Indian lawmaker’s home set on fire after he compares far-right Hindus to radical Islamists

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Congress leader Salman Khurshid shared videos on Facebook showing tall flames engulfing part of his house in Nainital in Uttarakhand  (AFP via Getty Images)
Congress leader Salman Khurshid shared videos on Facebook showing tall flames engulfing part of his house in Nainital in Uttarakhand (AFP via Getty Images)

The house of Salman Khurshid — one of the top leaders of the opposition Indian National Congress party — was vandalised and set on fire days after he released a book in which he compared right-wing Hindutva groups to radical Islamists.

On Monday, Mr Khurshid shared videos on Facebook that showed his home at Nainital city in the northern Indian state of Uttarakhand engulfed by massive flames. The doors and windows of his home were charred and window panes were shattered.

“I hoped to open these doors to my friends who have left this calling card. Am I still wrong to say this cannot be Hinduism?” the Congress leader wrote in a post on Facebook.

“So such is the debate now. Shame is too ineffective a word. Besides I still hope that we can reason together one day and agree to disagree if not more,” he wrote in another post.

Neelesh Anand, deputy inspector general of Kumaon in Uttarakhand, told news agency ANI that 21 people had been charged over the incident. “Strict action will be taken against perpetrators,” he said.

The caretaker of the house had told the police that 15 to 20 men had barged into the house and had began to bash windows and flowerpots and then proceeded to set a part of the house on fire, according to the Indian Express newspaper.

Mr Khurshid, in a passage in his book titled Sunrise over Ayodhya: Nationhood in Our Times that was released last month, had compared far-right Hindu groups to radical Islamic groups.

“Sanatan Dharma [an absolute set of duties proscribed to Hindus] and classical Hinduism known to sages and saints were being pushed aside by a robust version of Hindutva [a political ideology], by all standards a political version similar to the jihadist Islam of groups like ISIS and Boko Haram of recent years,” he wrote.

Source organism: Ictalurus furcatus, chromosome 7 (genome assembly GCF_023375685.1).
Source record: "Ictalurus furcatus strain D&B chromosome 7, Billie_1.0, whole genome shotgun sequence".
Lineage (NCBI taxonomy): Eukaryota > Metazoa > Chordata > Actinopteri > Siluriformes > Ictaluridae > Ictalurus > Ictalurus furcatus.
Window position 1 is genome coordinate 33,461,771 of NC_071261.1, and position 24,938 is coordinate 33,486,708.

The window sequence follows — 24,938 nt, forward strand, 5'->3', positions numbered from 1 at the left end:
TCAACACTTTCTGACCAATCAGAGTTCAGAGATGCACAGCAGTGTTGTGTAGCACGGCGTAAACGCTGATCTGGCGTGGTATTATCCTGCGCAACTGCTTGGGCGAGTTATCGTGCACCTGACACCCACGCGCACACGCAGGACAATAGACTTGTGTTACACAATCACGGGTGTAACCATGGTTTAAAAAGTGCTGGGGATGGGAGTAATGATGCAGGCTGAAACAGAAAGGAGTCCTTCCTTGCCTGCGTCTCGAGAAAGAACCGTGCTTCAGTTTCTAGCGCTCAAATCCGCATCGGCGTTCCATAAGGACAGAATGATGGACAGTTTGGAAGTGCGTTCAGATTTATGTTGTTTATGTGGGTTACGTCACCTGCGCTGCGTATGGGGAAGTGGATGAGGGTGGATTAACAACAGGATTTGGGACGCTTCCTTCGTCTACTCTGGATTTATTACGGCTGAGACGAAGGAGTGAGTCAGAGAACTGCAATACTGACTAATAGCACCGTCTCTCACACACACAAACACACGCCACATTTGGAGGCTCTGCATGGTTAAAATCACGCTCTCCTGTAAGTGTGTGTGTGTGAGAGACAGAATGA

In November 2019, India’s Supreme Court had cleared the way for the construction of a temple dedicated to Hindu god Ram at a disputed site in Ayodhya city in neighbouring Uttar Pradesh state. In December 1992, an army of right-wing workers had demolished the Babri mosque at that same site.

The ruling right-wing Bharatiya Janata Party (BJP) in India had slammed Mr Khurshid and accused him of hurting the sentiments of Hindus. They also alleged that the leader was trying to communalise politics and win over the Muslim vote bank.

Several other Congress leaders meanwhile condemned the arson and vandalism.

“This is disgraceful. @salman7khurshid is a statesman who has done India proud in international forums & always articulated a moderate, centrist, inclusive vision of the country domestically. The mounting levels of intolerance in our politics should be denounced by those in power,” Congress leader and member of Parliament Shashi Tharoor wrote on his Twitter.

Another senior leader, Digvijaya Singh said: “I strongly condemn attack on Salman Khurshidji’s residence. These illiterate don’t even know what is in the Book.”

However, Ghulam Nabi Azad, one of the bigwigs of Congress did not agree with Mr Khurshid and said that “we may not agree with Hindutva as a political ideology but comparing it with Isis and Jihadist Islam is factually wrong and exaggeration.”

The BJP’s Sambit Patra had lashed out at the Congress: “There is a pathological hatred for Hinduism among Congress leaders... and they get traction for this from the Gandhi family.”

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